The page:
The Justin R. and Andrean R. Horton Charitable Fund



Philanthropists will have to play a role to help solve some of our region’s most pressing issues. Concentrated poverty, joblessness and poor educational options need our collective energy so we can move society forward.

Justin and Andrean Horton

For Justin and Andrean Horton of Cleveland Heights, philanthropy takes many shapes.

“One way to be a philanthropist is to support organizations and missions that are important to you,” Andrean said. And sometimes, she says, philanthropy is deeply personal, and it takes lending a direct hand to shape a community for the better.

The couple is well known in the community for their corporate and charitable leadership. Andrean is executive vice president and chief legal officer & secretary for Myers Industries where she advises senior leadership on the legal intricacies of a variety of business transactions. Justin is a partner at the national financial planning firm Stratos Wealth Partners. In addition to building thriving careers, the two are jointly dedicated to creating opportunities for others to succeed by supporting education initiatives in Cleveland and beyond.

“I see so many young people that have innate qualities that they can’t bring to fruition because they haven’t learned to think critically and navigate our society,” said Justin, who also serves on the board for Breakthrough Charter Schools (BCS), the highest-performing network of free, public charter schools in Cleveland. By supporting schools like BCS and Justin’s alma mater, Morehouse College, the Hortons feel they can have a much broader impact by helping these organizations equip students for success in life.

Advancing African American philanthropy

For the Hortons, philanthropy is simply a natural extension of being a good neighbor. “There’s a sense of humanity, compassion and a desire to improve things,” Andrean said.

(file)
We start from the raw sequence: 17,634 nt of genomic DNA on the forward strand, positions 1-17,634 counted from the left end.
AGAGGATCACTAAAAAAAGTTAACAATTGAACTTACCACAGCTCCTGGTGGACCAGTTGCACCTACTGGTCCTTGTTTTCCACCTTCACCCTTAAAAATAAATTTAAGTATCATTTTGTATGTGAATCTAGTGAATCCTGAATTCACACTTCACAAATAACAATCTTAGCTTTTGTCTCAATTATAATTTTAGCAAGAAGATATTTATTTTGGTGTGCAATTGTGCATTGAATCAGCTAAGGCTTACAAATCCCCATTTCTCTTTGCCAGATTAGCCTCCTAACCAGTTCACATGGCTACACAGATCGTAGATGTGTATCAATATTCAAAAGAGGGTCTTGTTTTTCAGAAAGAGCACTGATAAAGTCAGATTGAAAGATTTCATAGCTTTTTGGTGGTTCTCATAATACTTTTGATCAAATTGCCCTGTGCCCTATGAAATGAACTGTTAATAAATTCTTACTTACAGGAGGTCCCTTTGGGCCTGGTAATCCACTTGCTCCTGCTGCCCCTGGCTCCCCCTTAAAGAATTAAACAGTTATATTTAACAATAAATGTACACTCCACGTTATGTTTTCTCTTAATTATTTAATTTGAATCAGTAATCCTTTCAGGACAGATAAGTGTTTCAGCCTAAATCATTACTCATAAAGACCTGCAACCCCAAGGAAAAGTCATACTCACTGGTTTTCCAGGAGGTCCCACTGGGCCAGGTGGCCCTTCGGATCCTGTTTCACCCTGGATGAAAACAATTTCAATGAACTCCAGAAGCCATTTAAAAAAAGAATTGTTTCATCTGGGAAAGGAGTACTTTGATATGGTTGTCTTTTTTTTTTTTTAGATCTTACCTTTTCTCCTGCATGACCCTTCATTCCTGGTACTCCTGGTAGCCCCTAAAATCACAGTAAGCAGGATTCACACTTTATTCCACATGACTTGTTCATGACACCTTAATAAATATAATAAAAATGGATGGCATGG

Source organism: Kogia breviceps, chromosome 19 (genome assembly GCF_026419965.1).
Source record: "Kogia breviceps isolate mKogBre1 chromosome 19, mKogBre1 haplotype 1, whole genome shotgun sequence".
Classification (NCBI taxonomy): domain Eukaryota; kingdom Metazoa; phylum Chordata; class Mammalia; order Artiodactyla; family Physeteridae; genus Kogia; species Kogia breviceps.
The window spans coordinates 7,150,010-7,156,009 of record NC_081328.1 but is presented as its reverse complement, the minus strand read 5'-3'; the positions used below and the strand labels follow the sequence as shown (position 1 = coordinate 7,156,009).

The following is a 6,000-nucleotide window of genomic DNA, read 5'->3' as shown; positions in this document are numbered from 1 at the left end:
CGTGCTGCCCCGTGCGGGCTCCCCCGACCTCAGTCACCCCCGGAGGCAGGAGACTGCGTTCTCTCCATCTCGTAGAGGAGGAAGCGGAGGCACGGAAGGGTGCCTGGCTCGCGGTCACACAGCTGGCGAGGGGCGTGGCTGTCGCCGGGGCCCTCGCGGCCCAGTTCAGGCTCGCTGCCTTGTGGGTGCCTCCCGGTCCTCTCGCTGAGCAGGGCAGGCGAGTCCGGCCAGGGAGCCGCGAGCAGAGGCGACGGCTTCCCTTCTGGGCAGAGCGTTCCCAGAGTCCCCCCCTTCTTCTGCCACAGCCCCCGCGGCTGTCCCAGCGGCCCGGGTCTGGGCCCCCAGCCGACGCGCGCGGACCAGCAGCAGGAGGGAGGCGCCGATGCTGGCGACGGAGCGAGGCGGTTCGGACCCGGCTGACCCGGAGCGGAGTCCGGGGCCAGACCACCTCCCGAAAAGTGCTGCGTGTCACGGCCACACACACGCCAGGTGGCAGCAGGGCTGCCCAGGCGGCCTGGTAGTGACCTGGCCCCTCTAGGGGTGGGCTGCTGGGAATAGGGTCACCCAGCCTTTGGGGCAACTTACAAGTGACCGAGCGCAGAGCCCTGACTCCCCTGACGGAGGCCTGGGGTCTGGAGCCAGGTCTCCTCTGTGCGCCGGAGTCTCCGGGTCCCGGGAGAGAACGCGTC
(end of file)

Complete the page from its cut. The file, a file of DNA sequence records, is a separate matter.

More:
Justin and Andrean Horton

Justin and Andrean Horton

That drive leads them not only to devote their time, talent and treasure to worthy causes, but also to promote the overall visibility of African American philanthropy. Every two years, the Cleveland Foundation’s African American Philanthropy Committee (AAPC) organizes a philanthropy summit to honor and celebrate the impact of giving by African Americans. Justin has served as an AAPC member and past summit co-chair, and his volunteer work for the organization has deepened his connection to the wider giving community as well as cemented his confidence in the Cleveland Foundation as a philanthropic partner.

“The AAPC has been one of the most enjoyable organizations I’ve ever been involved with,” Justin said. “I love helping, and as a member, I’ve seen firsthand the care the team at the Cleveland Foundation provides to donors. It’s extremely helpful to have a charitable partner that can meet our needs and provide knowledge around local efforts that we are interested in supporting.”

This year’s summit theme, “Disrupting the Cultural Landscape Through Philanthropy,” is sure to spur thought-provoking conversations and help participants move closer to fulfilling their personal philanthropic vision, according to Justin.

“I love this year’s theme,” he says. “The play on ‘2020’ means there is clarity of vision. “Disrupting the cultural landscape through philanthropy is the way any of us can help make changes to our society.”

Celebrating a collective effort

The African American community has a strong philanthropic legacy, and Cleveland is counting on even more people to get involved.

“Philanthropists will have to play a role to help solve some of our region’s most pressing issues,” Andrean said. “Concentrated poverty, joblessness and poor educational options need our collective energy so we can move society forward.”

Keeping the contributions of African American philanthropists in the spotlight is key to building an even stronger charitable network across Greater Cleveland.

“Knowing history is important, and African American philanthropists aren’t always mentioned when the conversation is being had,” Andrean said. “Knowing the rich history of African American philanthropists may motivate others to give, but regardless, the stories of those that have shouldn’t be lost.”

Meet others with passion and creativity who are using their charitable dollars to create the change they want to see in the world. The Cleveland Foundation African American Philanthropy Committee’s biennial philanthropy summit, 2020 Vision: Disrupting the Cultural Landscape Through Philanthropy, convenes April 25 at the InterContinental Hotel in Cleveland. Get full event details and register now